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http://dx.doi.org/10.1371/journal.pntd.0007184DOI Listing
http://www.ncbi.nlm.nih.gov/pmc/articles/PMC6504110PMC
April 2019

A novel method for the capture-based purification of whole viral native RNA genomes.

AMB Express 2019 Apr 8;9(1):45. Epub 2019 Apr 8.

Genome Institute of Singapore (GIS), Agency for Science, Technology and Research (A*STAR), Singapore, Singapore.

Current technologies for targeted characterization and manipulation of viral RNA primarily involve amplification or ultracentrifugation with isopycnic gradients of viral particles to decrease host RNA background. The former strategy is non-compatible for characterizing properties innate to RNA strands such as secondary structure, RNA-RNA interactions, and also for nanopore direct RNA sequencing involving the sequencing of native RNA strands. The latter strategy, ultracentrifugation, causes loss in genomic information due to its inability to retrieve unassembled viral RNA. To address this, we developed a novel application of current nucleic acid hybridization technologies for direct characterization of RNA. In particular, we modified a current enrichment protocol to capture whole viral native RNA genomes for downstream RNA assays to circumvent the abovementioned problems. This technique involves hybridization of biotinylated baits at 500 nucleotides (nt) intervals, stringent washes and release of free native RNA strands using DNase I treatment, with a turnaround time of about 6 h 15 min. RT-qPCR was used as the primary proof of concept that capture-based purification indeed removes host background. Subsequently, capture-based purification was applied to direct RNA sequencing as proof of concept that capture-based purification can be coupled with downstream RNA assays. We report that this protocol was able to successfully purify viral RNA by 561- to 791-fold. We also report that application of this protocol to direct RNA sequencing yielded a reduction in human host RNA background by 1580-fold, a 99.91% recovery of viral genome with at least 15× coverage, and a mean coverage across the genome of 120×. This report is, to the best of our knowledge, the first description of a capture-based purification method for assays that involve direct manipulation or characterisation of native RNA. This report also describes a successful application of capture-based purification as a direct RNA sequencing strategy that addresses certain limitations of current strategies in sequencing RNA viral genomes.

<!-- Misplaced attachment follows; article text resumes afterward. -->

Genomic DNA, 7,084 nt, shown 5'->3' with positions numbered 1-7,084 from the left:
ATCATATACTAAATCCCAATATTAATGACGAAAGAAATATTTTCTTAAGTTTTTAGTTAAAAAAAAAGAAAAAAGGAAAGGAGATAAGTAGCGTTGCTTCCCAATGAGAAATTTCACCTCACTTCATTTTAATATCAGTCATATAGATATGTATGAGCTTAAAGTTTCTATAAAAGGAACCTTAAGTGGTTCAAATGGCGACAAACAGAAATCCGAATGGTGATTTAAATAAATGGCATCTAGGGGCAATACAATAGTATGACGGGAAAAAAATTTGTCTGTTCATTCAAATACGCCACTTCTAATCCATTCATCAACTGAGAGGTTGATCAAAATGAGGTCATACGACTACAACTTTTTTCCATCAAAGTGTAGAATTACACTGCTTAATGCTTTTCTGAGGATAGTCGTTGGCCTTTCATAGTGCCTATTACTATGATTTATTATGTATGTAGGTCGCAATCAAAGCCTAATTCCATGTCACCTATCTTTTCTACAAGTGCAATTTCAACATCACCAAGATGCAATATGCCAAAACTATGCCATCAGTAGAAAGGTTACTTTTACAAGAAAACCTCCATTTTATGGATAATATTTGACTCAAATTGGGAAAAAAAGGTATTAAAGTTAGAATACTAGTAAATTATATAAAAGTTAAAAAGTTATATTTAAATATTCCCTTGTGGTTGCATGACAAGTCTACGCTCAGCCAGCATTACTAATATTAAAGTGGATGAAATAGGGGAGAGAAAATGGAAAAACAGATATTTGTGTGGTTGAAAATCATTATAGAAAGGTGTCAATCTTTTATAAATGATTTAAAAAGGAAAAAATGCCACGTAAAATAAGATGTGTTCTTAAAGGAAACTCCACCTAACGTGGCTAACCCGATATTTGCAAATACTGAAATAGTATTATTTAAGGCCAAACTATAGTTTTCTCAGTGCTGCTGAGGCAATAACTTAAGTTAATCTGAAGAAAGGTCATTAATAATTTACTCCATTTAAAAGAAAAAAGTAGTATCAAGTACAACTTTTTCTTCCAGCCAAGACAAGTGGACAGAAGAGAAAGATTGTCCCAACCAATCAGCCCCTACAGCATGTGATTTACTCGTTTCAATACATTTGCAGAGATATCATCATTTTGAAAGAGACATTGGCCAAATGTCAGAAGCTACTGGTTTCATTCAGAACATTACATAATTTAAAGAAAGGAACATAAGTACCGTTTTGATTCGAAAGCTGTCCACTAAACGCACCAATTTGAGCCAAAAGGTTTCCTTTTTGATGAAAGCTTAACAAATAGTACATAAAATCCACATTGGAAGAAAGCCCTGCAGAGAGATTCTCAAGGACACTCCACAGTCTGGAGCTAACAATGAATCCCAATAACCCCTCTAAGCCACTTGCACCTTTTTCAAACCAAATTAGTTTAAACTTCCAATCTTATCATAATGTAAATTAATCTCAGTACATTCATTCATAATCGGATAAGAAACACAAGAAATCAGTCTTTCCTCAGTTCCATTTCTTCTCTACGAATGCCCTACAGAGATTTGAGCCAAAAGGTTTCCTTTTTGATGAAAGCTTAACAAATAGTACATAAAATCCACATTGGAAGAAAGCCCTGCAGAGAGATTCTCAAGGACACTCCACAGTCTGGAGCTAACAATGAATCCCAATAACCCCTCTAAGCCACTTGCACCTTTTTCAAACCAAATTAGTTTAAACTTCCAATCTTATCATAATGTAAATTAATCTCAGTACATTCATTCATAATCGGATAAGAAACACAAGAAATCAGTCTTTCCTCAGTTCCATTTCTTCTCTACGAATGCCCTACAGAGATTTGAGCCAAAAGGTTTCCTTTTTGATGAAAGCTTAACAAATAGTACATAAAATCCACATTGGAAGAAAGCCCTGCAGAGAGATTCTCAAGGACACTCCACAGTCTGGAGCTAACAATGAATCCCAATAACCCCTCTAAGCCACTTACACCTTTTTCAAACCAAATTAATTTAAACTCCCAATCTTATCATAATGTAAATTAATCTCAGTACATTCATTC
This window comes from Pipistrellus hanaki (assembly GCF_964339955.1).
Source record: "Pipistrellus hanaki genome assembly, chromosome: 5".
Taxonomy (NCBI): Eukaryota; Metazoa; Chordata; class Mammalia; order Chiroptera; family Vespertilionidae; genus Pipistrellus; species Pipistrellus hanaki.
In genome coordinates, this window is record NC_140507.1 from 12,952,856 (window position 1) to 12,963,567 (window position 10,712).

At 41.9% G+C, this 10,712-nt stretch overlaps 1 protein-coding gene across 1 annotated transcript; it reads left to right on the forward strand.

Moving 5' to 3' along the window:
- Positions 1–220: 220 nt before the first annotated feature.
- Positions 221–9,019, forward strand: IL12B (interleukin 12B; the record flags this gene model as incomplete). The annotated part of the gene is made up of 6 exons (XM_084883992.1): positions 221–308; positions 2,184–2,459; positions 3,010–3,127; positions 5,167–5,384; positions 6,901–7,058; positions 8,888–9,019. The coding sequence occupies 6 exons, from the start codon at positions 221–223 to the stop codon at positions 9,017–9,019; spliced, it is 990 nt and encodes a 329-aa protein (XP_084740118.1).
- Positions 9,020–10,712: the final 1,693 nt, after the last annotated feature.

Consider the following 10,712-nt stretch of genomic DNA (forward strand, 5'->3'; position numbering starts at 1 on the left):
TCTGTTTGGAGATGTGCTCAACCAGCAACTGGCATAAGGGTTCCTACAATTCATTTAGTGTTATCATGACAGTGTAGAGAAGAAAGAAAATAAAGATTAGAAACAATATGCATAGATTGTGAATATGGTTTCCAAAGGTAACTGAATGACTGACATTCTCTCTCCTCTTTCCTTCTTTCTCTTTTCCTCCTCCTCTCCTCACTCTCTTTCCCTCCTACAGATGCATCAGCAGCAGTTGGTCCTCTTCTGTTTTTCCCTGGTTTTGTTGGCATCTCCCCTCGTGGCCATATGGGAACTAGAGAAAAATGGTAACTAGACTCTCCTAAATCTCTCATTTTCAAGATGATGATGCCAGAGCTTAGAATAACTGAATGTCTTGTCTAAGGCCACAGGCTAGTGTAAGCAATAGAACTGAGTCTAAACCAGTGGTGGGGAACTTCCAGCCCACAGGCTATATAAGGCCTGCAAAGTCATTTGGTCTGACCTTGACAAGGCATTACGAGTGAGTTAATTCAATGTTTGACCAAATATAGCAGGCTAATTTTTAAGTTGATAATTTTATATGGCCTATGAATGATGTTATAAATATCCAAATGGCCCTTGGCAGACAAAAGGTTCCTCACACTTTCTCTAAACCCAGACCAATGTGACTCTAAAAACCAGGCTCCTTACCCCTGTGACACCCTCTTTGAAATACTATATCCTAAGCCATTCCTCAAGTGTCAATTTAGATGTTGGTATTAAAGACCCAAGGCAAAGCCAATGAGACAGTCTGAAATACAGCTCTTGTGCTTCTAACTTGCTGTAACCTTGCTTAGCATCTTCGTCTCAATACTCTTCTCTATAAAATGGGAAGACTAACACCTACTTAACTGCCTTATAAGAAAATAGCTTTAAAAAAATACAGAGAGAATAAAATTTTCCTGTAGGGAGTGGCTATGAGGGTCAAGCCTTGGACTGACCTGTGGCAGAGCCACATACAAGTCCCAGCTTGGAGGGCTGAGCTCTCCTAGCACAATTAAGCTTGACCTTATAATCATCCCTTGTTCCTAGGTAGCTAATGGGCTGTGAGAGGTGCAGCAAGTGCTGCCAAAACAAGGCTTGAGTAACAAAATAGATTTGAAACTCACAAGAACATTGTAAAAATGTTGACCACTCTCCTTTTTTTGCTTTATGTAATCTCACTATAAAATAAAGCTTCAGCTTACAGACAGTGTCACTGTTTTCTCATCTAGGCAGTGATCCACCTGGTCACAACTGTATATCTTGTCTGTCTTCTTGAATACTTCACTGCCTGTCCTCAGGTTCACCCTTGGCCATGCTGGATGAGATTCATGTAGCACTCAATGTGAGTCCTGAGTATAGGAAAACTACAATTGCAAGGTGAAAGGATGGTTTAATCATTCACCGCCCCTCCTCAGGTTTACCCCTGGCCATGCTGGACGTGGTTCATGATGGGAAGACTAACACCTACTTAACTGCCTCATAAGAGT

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http://dx.doi.org/10.1186/s13568-019-0772-yDOI Listing
http://www.ncbi.nlm.nih.gov/pmc/articles/PMC6453989PMC
April 2019

Valine/isoleucine variants drive selective pressure in the VP1 sequence of EV-A71 enteroviruses.

BMC Infect Dis 2017 05 8;17(1):333. Epub 2017 May 8.

Cirad, UMR 17, Intertryp, TA-A17/G, Campus International de Baillarguet, 34398, Montpellier Cedex 5, France.

Background: In 2011-2012, Northern Vietnam experienced its first large scale hand foot and mouth disease (HFMD) epidemic. In 2011, a major HFMD epidemic was also reported in South Vietnam with fatal cases. This 2011-2012 outbreak was the first one to occur in North Vietnam providing grounds to study the etiology, origin and dynamic of the disease. We report here the analysis of the VP1 gene of strains isolated throughout North Vietnam during the 2011-2012 outbreak and before.

Methods: The VP1 gene of 106 EV-A71 isolates from North Vietnam and 2 from Central Vietnam were sequenced. Sequence alignments were analyzed at the nucleic acid and protein level. Gene polymorphism was also analyzed. A Factorial Correspondence Analysis was performed to correlate amino acid mutations with clinical parameters.

Results: The sequences were distributed into four phylogenetic clusters. Three clusters corresponded to the subgenogroup C4 and the last one corresponded to the subgenogroup C5. Each cluster displayed different polymorphism characteristics. Proteins were highly conserved but three sites bearing only Isoleucine (I) or Valine (V) were characterized. The isoleucine/valine variability matched the clusters. Spatiotemporal analysis of the I/V variants showed that all variants which emerged in 2011 and then in 2012 were not the same but were all present in the region prior to the 2011-2012 outbreak. Some correlation was found between certain I/V variants and ethnicity and severity.